Being a credentialed member of the MSM means having access to information, sources and decision-makers leading up to the annual NHL trade deadline.
As the batting average of most MSM outlets historically shows, there’s a quantum leap between access and actually uncovering accurate information about who is talking to whom about player trades. We make weather people seem like Nostradamus. We’re as good at predicting the future as Miss Cleo. There are lots of reasons for that.
General managers seldom show their cards to even the most trusted reporters while potential deals are in the works. Unless they owe a scribe a favour, and that does happen, what’s in it for them? They lie through their teeth, or mislead by omission, even if they do take your calls or you corner them in the rink.
While countless deals are at least casually discussed and pro scouts dispatched as part of due diligence — look, Team A has had so-and-so at three straight games watching Team B — only a minute percentage end up resulting in a trade. A righteous scoop about mutual interest the first week of February often turns to nothingness by the deadline.
Outside a handful of really plugged in people, how many reporters put in the necessary hours working the phones with GMs, agents and scouts? How many beat writers work their GMs and hockey-ops people every chance they get? Some do. Many don’t.
Add it up and you get what we have now with three weeks to go before the February 28 trade deadline — a lot of rumours based on hunches, guesswork, speculation and information from "unnamed sources." A lot of stuff gets thrown against the wall, but very little sticks. All of it, these days, gets "Tweeted" and passed on immediately.
How much of it ever pans out?
PASS IT ON
Even at my most plugged in on the beat with the Edmonton Oilers, I ended up with a whole bunch of nothing way more often than I nailed a trade ahead of time. I’m not talking about making an educated guess that turns out, which happened now and then, but knowing for certain a trade would be done. Rare as a skinny sportswriter.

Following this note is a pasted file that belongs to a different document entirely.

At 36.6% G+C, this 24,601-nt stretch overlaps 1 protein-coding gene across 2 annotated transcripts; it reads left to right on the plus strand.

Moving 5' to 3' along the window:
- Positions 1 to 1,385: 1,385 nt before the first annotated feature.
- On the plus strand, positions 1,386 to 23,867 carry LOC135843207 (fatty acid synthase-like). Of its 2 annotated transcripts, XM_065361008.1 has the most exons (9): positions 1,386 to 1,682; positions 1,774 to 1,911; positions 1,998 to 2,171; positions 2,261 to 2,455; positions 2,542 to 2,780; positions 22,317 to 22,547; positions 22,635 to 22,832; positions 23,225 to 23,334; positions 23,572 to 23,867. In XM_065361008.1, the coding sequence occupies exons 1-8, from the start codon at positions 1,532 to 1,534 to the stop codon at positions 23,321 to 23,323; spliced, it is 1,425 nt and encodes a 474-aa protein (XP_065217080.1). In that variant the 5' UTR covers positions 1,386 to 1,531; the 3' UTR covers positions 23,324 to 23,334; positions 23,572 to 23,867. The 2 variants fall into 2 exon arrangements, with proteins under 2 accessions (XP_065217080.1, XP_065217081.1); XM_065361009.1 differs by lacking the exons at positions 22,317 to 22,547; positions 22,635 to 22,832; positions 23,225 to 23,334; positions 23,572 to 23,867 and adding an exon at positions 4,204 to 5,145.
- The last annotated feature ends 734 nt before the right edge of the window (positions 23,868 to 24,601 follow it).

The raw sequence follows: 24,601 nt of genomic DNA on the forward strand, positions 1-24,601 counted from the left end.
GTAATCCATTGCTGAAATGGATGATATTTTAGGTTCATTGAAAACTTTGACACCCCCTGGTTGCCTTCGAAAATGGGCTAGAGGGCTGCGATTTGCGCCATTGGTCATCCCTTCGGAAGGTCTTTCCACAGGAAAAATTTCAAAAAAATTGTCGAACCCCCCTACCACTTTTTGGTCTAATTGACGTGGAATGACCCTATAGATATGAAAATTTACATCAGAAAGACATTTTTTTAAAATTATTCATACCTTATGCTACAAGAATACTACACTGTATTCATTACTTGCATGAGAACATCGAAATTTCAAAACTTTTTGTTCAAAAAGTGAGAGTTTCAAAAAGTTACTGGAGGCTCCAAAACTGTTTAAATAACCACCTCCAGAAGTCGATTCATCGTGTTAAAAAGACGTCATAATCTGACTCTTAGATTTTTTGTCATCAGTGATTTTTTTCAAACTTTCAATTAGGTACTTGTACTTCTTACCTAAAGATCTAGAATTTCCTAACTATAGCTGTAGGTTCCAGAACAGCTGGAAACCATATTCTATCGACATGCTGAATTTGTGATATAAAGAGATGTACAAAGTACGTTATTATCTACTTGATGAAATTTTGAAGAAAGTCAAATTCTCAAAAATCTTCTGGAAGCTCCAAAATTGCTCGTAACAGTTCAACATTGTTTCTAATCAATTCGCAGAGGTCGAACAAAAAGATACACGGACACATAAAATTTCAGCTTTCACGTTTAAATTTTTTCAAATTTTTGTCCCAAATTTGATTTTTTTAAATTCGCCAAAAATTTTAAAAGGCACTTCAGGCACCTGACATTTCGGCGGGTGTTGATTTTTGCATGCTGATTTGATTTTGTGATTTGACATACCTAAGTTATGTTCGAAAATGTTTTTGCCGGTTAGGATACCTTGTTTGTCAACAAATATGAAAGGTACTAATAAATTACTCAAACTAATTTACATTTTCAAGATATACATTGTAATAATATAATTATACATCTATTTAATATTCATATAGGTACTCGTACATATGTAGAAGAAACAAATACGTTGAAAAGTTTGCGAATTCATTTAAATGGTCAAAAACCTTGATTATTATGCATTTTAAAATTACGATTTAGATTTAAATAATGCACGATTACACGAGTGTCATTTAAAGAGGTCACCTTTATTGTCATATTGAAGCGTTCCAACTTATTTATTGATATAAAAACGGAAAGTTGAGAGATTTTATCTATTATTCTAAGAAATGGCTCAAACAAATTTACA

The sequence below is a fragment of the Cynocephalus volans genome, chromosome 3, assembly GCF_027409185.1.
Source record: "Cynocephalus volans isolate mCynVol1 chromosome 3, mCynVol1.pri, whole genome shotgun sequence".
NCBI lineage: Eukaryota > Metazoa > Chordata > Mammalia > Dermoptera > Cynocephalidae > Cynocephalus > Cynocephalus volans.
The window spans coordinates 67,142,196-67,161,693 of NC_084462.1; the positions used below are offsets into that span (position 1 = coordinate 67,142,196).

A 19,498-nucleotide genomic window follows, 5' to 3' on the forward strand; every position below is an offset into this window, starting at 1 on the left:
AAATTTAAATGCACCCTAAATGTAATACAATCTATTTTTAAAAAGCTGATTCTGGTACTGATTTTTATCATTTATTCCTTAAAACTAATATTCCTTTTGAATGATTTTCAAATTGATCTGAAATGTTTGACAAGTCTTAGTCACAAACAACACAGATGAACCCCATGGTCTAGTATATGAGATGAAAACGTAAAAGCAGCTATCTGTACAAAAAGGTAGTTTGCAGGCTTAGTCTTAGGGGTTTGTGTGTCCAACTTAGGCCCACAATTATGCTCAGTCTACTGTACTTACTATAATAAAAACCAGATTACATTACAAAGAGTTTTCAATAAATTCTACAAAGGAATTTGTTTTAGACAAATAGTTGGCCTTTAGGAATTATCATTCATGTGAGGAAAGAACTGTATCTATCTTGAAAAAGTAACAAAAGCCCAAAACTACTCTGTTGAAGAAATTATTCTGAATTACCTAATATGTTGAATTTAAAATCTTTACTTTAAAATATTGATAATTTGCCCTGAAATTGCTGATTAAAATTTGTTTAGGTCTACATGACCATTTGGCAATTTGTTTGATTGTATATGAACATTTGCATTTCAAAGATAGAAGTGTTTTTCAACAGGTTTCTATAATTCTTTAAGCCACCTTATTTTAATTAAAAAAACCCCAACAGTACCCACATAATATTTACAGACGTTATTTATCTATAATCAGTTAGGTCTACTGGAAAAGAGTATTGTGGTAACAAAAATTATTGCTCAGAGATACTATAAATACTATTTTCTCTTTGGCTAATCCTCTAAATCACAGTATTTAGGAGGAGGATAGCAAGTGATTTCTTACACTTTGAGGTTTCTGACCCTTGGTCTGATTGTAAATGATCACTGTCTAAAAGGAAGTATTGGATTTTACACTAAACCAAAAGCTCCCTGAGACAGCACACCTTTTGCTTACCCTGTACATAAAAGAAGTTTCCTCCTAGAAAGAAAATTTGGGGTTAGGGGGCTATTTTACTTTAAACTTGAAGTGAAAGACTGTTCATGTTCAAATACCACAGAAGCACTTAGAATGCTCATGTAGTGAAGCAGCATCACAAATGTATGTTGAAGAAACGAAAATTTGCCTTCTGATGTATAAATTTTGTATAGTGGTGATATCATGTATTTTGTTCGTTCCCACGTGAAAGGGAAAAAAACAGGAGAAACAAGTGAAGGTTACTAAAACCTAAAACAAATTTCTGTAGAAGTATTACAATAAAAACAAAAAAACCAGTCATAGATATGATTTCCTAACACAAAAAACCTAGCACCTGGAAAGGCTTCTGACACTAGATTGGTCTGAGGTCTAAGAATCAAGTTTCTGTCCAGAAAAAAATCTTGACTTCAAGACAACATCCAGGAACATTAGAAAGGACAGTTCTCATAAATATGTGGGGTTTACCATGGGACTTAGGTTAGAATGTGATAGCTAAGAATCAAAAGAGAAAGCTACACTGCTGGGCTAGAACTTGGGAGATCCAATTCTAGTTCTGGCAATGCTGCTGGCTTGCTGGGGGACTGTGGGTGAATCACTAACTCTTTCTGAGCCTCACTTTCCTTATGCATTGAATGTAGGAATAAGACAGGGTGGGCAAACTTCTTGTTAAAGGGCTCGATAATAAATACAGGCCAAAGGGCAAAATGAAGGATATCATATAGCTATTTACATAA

Phone your GM. Phone the GM you think he’s talking to. Talk to the agents. Talk to the players. Work the scouts in the press box and media lounge home and away. Call reporters in the other cities. Eyeball the seating charts in rinks on the road. On and on. Trade rumour websites? There were none. Just as well.
It’s not the worst way to make a living, but I can count on one hand the deals I pegged — Sergei Samsonov and Jaroslav Spacek come to mind (does half the Erik Cole to Carolina deal count?). It’s a helluva lot of work and a helluva lot of fun a lot of the time, but the return on hours spent? Minimal.
How many scribes and websites forego the legwork and opt to, ahem, borrow the real dope provided by the plugged in few? How many pass along the information somebody else has uncovered as their own or simply regurgitate it? The legit and the bogus is all readily available in a blizzard of Tweets and texts as the deadline nears.
The guys with real information and real sources, we know. At the top of the list, there’s Darren Dreger and Bob McKenzie at TSN. Ryan Rishaug gives fans of the Oilers an inside track. Nick Kypreos at Sportsnet gets his share. There’s Pierre LeBrun at ESPN.
As for beat writers with individual teams, fans here are lucky Jim Matheson at The Journal digs as diligently now as he did when you had to find a news stand in whatever town you were in to grab a hard copy and read up on what was going on. Internet? Twitter? No. There’s Mike Russo in Minneapolis. Iain MacIntyre in Vancouver. Kevin Paul Dupont in Boston. Not a complete list, but the guys in-the-know I read.
Even for the few at the centre of the information heap, getting it right more often than not gets sketchy as the trade deadline approaches. In terms of having a real handle on what will happen between now and the deadline, most of the rest of us might as well be blogging from the bush in northern Manitoba or reading tea leaves.
Like Glen Sather and Kevin Lowe before him, Steve Tambellini is proving access to information and to the people who make the decisions can be overrated at times. The NHL trade deadline is one them.
Listen to Robin Brownlee Wednesdays and Thursdays from 3 p.m. to 5 p.m. on the Jason Gregor Show on TEAM 1260.